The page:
I love talking to debut authors. Our experiences are so similar, yet so very different, that every one of us has a new story to share. Everyone says that the moment you get your cover it really hits you – you’re an author. The cover is your story – and you – packaged for the world. So the process of the cover reveal can be slightly panic inducing. Does it fit your story? Is it what you hoped? Will it sell? With this in mind I put together the CRAP (Cover Reveal Anxiety Phase) Interview.
Today’s guest is Angelica R. Jackson, a writer, photographer, and avid naturalist living in the Sierra foothills of California. Her debut novel, CROW’S REST, a darkly funny young adult urban fantasy, is coming from Spencer Hill Press in May 2015.
Did you have any pre-conceived notions about what you wanted your cover to look like?
It was more like I had notions about what I didn’t want Crow’s Rest’s cover to look like—in the author form that Spencer Hill Press sends, I made sure to mention I didn’t want “Girls in ball gowns or drowning (because neither has anything to do with my story). Would actually prefer not to show main character’s faces, but I know it’s pretty common for YA books so it’s not a dealbreaker.”
Also, I said the most important thing to me is “to have some tension in the image, and for it to have relevance to the story (whether symbolic or literal)” and I feel like we definitely accomplished that!
How far in advance from your pub date did you start talking covers with your house?
I signed in April 2014, and my projected release date of Fall 2015 was almost immediately moved up to May 2015—so I got my author form pretty quickly after signing. I turned it in within a week, since I already had stuff like back copy ready to go, but then didn’t hear anything for a while. (And you know how good we authors are at waiting, lol) Then we got word that we’d need to do a cover reveal in a very short timeframe, and that got the gears moving again.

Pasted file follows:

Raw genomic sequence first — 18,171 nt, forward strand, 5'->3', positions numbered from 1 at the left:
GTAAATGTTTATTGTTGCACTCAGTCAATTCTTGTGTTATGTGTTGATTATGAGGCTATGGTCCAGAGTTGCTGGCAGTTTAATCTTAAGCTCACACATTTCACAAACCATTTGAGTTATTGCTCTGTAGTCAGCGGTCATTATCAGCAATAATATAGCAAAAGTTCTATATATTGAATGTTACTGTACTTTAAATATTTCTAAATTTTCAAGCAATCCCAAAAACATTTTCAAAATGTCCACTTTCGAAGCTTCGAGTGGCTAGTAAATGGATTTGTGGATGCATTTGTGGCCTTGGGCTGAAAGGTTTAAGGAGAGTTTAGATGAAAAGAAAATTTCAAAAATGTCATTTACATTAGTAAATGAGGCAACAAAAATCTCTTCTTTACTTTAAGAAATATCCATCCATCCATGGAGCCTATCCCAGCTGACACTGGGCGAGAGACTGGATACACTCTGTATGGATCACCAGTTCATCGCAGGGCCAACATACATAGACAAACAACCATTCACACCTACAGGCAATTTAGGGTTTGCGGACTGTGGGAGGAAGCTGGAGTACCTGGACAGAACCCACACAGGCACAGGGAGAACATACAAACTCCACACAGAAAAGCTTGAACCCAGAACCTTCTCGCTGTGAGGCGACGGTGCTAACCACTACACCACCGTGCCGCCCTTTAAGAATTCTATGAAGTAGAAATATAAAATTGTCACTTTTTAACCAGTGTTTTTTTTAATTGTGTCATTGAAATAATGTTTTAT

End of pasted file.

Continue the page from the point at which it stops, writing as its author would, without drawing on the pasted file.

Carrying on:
Did you have any input on your cover?
Absolutely—and the fact that SHP gives authors say in the cover was one reason I signed with them. If that hadn’t been the case, I would likely have moved ahead with self-publishing.
After I got one preliminary cover image (which I liked, but I felt like it didn’t stand out enough from other YA UF covers) we talked some more, and I actually got permission to take a test shoot with some models for a custom cover (I’m also a photographer). So I turned those in and put the Final Jeopardy song on loop.
While I was waiting, just for fun I started assembling a lightbox on Shutterstock with images for teasers down the line—and in the process, I stumbled across some artwork by Natalia Maroz. It was absolutely perfect for the feel of the story! So I inserted a model and made a mockup cover, and turned that in too. That’s the one that the Editor-in-Chief ended up liking, and I have to admit that I love it so much that the sting of having my test shots rejected was considerably lessened, haha.